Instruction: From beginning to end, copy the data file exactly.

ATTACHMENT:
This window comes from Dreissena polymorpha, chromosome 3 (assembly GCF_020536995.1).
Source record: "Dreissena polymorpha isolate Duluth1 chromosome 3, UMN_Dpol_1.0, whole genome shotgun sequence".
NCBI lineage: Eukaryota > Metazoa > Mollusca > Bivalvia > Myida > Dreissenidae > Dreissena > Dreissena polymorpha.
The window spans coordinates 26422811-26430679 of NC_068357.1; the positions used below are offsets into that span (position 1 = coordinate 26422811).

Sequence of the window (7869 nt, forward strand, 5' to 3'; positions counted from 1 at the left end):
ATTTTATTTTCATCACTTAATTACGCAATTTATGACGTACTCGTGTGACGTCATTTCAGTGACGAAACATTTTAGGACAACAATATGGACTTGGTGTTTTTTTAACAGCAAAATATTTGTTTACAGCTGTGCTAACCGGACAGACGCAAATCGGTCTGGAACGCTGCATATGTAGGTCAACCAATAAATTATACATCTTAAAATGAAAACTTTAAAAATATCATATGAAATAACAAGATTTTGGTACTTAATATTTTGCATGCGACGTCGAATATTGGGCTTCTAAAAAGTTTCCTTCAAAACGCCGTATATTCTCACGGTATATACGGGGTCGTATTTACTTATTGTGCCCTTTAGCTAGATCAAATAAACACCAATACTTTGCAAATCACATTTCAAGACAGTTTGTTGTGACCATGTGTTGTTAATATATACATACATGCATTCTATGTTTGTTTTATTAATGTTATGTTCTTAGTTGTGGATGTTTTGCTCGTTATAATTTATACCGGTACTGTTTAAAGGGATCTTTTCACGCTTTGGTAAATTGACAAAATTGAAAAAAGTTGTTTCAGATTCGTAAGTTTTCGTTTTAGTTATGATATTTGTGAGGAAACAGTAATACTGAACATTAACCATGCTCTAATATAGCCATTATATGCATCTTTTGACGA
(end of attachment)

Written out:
This window comes from Dreissena polymorpha, chromosome 3 (assembly GCF_020536995.1).
Source record: "Dreissena polymorpha isolate Duluth1 chromosome 3, UMN_Dpol_1.0, whole genome shotgun sequence".
NCBI lineage: Eukaryota > Metazoa > Mollusca > Bivalvia > Myida > Dreissenidae > Dreissena > Dreissena polymorpha.
The window spans coordinates 26422811-26430679 of NC_068357.1; the positions used below are offsets into that span (position 1 = coordinate 26422811).

Sequence of the window (7869 nt, forward strand, 5' to 3'; positions counted from 1 at the left end):
ATTTTATTTTCATCACTTAATTACGCAATTTATGACGTACTCGTGTGACGTCATTTCAGTGACGAAACATTTTAGGACAACAATATGGACTTGGTGTTTTTTTAACAGCAAAATATTTGTTTACAGCTGTGCTAACCGGACAGACGCAAATCGGTCTGGAACGCTGCATATGTAGGTCAACCAATAAATTATACATCTTAAAATGAAAACTTTAAAAATATCATATGAAATAACAAGATTTTGGTACTTAATATTTTGCATGCGACGTCGAATATTGGGCTTCTAAAAAGTTTCCTTCAAAACGCCGTATATTCTCACGGTATATACGGGGTCGTATTTACTTATTGTGCCCTTTAGCTAGATCAAATAAACACCAATACTTTGCAAATCACATTTCAAGACAGTTTGTTGTGACCATGTGTTGTTAATATATACATACATGCATTCTATGTTTGTTTTATTAATGTTATGTTCTTAGTTGTGGATGTTTTGCTCGTTATAATTTATACCGGTACTGTTTAAAGGGATCTTTTCACGCTTTGGTAAATTGACAAAATTGAAAAAAGTTGTTTCAGATTCGTAAGTTTTCGTTTTAGTTATGATATTTGTGAGGAAACAGTAATACTGAACATTAACCATGCTCTAATATAGCCATTATATGCATCTTTTGACGA